(Bloomberg) — Federal Communications Commission Chairman Ajit Pai’s plan to gut Obama-era net neutrality rules calls for handing off the job of policing broadband service to an agency with different powers and a different mandate.
Giving the Federal Trade Commission oversight for the web can make sense from Pai’s perspective: It’s a consumer-protection agency that already has taken action against high-speed internet providers.
But, there’s a key difference: The FCC sets rules designed to prevent bad behavior, while the FTC acts after wrongdoing has occurred. That distinction has become a flash point in the debate over Pai’s proposal, which would change the way the government regulates the internet with far-reaching implications for a host of industries.
Opponents say that reactive nature means the trade commission is too slow to oversee the rapidly evolving digital economy.
“It’s not adequate,” said Gigi Sohn, who helped write the current net neutrality rules as an FCC aide in 2015. “If you wait for a case to be through, you can be out of business.”
Others say Pai is bringing a powerful watchdog into the fray.
“There’s no doubt they can bring cases,” said Roslyn Layton, a visiting scholar with the American Enterprise Institute policy group in Washington. “The FTC has the right people” including economists “used to looking at all kinds of new arrangements” to enforce fair competition, Layton said.
Pai on Nov. 21 proposed killing the FCC’s 2015 net neutrality rules and allowing broadband providers such as AT&T Inc. and Comcast Corp. to block websites or charge more for faster speeds on their networks, as long as the companies disclose their practices. His proposal faces a Dec. 14 vote at the agency, and is likely to pass because Pai leads a three-member Republican majority.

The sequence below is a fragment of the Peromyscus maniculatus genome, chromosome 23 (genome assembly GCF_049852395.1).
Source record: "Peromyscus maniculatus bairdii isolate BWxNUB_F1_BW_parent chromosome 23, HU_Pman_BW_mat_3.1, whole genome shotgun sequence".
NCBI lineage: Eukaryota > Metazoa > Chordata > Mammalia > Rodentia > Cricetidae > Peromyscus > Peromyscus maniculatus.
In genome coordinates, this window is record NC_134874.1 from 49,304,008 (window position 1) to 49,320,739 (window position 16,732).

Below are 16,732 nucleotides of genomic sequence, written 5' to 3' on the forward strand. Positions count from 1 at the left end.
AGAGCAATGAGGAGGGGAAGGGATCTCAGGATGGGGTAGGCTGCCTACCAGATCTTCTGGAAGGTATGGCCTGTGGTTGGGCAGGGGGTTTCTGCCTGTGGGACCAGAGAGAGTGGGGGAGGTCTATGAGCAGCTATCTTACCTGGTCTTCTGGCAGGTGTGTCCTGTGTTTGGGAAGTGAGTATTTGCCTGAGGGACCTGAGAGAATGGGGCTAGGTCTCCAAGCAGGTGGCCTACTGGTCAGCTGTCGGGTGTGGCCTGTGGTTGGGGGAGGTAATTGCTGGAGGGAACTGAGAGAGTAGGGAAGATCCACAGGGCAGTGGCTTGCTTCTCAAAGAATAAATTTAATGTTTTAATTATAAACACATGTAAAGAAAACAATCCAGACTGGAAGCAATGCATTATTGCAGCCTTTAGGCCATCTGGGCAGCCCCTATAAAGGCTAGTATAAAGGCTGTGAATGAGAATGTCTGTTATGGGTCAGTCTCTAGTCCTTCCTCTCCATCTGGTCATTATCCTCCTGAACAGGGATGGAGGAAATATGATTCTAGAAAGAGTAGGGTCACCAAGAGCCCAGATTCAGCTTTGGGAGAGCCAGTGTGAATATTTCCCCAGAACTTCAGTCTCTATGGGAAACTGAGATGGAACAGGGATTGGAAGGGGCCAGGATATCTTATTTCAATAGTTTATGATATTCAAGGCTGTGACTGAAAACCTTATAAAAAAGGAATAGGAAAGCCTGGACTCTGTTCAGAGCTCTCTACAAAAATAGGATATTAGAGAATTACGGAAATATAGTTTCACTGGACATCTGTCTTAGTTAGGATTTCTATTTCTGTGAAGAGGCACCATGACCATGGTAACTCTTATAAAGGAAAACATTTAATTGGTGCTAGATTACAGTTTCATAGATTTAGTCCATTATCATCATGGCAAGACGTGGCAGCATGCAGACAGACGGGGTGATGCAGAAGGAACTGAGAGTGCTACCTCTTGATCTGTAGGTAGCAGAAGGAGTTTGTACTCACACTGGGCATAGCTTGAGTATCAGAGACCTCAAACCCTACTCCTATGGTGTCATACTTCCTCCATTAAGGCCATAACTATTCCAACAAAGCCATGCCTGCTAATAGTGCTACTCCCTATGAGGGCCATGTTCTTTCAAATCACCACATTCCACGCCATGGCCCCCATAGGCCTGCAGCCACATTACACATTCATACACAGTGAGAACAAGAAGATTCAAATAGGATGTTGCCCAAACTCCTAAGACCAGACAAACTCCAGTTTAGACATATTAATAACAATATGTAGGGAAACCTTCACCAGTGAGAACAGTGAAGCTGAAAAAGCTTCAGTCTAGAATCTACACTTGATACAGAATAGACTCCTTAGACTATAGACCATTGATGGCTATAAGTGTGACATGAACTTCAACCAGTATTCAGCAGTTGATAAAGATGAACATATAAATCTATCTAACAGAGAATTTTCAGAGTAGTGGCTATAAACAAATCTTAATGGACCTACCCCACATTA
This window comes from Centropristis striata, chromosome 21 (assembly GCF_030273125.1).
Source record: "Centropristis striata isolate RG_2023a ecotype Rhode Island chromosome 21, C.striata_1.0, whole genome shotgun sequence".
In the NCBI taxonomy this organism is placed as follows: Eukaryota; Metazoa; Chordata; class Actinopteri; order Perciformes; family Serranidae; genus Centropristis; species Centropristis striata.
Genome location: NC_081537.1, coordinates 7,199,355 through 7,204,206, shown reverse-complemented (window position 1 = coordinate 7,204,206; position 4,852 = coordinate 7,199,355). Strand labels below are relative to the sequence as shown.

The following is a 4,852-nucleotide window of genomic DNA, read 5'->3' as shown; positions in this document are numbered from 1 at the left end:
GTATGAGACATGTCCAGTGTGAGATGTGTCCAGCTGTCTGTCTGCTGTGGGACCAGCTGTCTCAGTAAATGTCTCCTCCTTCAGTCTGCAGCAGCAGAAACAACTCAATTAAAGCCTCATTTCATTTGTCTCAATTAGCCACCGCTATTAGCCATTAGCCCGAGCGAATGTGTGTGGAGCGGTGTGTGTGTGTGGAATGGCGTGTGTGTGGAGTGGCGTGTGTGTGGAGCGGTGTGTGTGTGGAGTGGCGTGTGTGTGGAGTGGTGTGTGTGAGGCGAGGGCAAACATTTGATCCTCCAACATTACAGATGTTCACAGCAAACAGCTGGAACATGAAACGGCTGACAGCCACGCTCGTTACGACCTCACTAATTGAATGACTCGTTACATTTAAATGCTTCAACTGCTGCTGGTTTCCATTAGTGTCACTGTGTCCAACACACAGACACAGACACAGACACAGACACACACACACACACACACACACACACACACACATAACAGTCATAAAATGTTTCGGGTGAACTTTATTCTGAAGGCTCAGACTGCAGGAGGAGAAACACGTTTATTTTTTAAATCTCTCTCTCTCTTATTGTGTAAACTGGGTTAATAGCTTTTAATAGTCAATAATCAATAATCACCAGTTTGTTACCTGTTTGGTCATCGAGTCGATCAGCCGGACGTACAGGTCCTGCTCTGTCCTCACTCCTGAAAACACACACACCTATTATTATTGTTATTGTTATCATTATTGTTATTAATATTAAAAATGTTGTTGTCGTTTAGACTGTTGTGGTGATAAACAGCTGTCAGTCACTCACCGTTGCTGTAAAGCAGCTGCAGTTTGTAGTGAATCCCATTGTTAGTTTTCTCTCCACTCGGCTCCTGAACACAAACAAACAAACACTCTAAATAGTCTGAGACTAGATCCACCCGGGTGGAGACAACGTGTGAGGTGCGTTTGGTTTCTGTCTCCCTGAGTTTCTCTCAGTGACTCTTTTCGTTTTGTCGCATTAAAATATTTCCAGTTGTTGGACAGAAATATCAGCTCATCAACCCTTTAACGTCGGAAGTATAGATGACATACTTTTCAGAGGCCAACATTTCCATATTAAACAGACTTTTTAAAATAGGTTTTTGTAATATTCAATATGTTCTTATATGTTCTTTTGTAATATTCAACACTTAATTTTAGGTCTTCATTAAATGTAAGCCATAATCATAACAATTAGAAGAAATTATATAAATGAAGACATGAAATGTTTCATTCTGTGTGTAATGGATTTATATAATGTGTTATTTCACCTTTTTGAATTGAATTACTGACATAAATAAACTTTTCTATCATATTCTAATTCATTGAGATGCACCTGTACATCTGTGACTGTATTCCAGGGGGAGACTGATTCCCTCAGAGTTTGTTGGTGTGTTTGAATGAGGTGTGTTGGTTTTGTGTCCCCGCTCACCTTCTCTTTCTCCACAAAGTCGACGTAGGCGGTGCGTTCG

The 188-page proposed order lays out disclosure requirements for broadband providers. The FTC could act to make sure the companies adhere to their promises, for instance by saying that failing to follow through as promised amounts to an unfair trade practice.
“Transparency amplifies the power of antitrust law and the FTC Act to deter and where needed remedy behavior that harms consumers,” according to the FCC’s proposed order.
“The FTC has great expertise in this issue” and has acted against companies that throttle data flows, Pai told Bloomberg Radio on Nov. 21. “They’ll be able to perform their consumer protection and pro-competition function.”
Both the FCC and FTC are run by bipartisan commissions made up of five commissioners, although the FTC is currently short three members. The president names one of the commissioners on each panel to serve as chairman while no more than three can be from the same political party. The FCC has a staff of 1,500 compared to the FTC’s 1,100 employees; both have budgets of about $300 million a year.
But the commissions have very different mandates and areas of expertise. The FCC, founded in 1934, has traditionally regulated industries such as cable television, telephone and broadcast companies. The FTC was created in 1914 and says it works “to protect consumers by preventing anti-competitive, deceptive, and unfair business practices” across a wide range of industries. Its recent actions have ranged from investigating multibillion dollar deals like Amazon.com Inc.’s takeover of Whole Foods Market to false advertising of dietary supplements.